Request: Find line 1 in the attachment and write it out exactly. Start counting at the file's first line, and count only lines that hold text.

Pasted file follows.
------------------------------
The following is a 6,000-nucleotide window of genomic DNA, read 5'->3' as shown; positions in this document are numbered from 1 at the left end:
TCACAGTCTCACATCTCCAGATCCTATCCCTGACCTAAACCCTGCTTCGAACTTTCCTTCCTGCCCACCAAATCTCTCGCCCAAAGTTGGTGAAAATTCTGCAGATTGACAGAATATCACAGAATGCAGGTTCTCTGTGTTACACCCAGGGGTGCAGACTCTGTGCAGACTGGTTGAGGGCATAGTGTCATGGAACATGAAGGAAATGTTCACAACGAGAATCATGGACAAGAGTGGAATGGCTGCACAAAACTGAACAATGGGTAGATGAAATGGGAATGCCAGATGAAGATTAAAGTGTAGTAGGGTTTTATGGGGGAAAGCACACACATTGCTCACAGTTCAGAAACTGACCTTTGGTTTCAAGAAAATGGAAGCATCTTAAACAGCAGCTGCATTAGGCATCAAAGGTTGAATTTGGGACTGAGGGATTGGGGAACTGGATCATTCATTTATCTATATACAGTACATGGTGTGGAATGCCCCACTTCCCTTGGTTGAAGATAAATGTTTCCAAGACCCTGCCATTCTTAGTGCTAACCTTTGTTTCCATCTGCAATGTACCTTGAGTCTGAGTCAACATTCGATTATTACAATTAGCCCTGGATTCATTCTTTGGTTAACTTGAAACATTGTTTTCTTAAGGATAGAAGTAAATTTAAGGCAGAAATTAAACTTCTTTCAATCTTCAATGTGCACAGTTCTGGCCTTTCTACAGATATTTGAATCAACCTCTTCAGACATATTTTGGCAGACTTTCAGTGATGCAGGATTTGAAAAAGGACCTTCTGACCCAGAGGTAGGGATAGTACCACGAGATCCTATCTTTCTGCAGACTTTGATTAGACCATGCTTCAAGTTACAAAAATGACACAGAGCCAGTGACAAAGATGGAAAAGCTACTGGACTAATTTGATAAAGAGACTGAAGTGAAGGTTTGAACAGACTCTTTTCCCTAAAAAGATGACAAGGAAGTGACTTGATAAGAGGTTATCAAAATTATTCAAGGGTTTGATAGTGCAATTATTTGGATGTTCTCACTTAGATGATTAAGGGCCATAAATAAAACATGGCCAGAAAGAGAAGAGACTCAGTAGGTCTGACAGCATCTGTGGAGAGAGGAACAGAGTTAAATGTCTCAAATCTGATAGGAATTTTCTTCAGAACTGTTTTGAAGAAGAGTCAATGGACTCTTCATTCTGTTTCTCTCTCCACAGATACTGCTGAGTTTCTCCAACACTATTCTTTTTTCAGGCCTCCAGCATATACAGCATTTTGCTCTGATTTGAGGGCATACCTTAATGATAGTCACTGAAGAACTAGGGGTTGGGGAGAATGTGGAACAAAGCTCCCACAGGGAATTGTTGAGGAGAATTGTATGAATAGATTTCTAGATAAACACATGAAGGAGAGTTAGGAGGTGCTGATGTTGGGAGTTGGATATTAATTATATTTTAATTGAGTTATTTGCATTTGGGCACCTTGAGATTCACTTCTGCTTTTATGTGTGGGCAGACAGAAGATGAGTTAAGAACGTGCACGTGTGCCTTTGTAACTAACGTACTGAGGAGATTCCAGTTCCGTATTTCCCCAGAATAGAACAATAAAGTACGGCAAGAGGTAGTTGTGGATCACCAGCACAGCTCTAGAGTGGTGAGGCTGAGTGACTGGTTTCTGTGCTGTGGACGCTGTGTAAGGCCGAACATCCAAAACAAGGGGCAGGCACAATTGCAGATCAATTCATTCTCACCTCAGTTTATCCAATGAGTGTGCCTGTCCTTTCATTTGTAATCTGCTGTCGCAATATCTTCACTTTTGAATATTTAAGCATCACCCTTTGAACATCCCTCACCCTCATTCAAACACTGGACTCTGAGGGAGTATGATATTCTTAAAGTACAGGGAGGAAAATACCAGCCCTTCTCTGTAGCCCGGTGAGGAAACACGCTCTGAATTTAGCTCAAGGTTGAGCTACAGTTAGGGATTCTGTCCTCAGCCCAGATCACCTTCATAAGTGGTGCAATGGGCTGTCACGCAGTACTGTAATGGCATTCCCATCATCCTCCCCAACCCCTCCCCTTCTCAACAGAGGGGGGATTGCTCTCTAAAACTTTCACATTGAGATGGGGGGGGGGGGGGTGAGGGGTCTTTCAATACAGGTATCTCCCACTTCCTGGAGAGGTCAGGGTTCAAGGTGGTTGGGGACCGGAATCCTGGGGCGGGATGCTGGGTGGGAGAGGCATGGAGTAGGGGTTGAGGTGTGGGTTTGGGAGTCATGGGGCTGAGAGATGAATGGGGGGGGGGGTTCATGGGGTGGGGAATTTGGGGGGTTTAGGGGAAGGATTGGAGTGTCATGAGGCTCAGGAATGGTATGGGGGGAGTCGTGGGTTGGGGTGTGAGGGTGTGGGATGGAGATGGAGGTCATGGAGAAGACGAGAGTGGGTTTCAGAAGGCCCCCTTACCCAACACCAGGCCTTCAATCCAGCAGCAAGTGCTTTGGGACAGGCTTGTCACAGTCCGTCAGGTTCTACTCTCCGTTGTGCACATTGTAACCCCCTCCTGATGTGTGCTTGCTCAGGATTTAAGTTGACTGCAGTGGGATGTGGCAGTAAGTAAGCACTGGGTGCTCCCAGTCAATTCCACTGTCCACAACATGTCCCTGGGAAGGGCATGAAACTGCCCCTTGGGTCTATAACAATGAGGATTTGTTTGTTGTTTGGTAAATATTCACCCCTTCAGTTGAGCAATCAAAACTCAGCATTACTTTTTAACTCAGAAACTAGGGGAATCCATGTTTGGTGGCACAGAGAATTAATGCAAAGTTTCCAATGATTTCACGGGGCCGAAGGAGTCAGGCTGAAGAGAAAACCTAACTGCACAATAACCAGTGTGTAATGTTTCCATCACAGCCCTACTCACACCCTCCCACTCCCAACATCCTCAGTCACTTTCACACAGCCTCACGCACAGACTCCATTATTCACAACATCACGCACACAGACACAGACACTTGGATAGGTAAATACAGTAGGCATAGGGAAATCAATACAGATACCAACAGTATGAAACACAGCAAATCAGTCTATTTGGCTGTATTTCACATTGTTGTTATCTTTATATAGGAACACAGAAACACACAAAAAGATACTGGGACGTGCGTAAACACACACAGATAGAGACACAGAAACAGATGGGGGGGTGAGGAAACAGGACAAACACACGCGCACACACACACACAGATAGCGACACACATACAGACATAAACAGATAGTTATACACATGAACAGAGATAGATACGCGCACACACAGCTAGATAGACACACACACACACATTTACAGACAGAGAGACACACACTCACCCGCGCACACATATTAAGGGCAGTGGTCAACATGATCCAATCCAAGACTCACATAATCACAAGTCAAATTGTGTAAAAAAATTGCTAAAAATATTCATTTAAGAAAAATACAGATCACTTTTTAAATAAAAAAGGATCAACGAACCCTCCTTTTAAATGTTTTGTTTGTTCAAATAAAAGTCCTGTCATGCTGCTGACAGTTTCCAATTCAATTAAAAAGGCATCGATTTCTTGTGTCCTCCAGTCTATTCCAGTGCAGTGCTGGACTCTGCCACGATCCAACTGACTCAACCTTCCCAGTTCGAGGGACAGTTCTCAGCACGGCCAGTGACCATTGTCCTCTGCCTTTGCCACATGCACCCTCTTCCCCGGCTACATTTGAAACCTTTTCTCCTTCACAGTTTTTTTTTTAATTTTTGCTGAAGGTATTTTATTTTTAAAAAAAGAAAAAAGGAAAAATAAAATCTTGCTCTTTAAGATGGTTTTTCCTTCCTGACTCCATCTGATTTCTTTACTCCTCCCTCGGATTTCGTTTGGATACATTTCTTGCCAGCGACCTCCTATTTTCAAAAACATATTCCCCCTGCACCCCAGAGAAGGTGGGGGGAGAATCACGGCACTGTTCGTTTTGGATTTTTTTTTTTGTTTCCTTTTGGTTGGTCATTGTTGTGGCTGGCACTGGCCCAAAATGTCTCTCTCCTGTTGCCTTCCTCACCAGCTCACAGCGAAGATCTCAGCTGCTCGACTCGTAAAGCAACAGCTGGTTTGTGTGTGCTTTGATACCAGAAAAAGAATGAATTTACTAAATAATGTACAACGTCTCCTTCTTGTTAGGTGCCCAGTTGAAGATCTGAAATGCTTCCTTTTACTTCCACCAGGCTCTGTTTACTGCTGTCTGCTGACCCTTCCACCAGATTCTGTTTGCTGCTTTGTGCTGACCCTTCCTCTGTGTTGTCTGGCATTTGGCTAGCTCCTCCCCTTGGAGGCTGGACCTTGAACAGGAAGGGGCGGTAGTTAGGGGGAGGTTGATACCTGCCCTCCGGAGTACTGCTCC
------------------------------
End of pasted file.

The following is a 6,000-nucleotide window of genomic DNA, read 5'->3' as shown; positions in this document are numbered from 1 at the left end: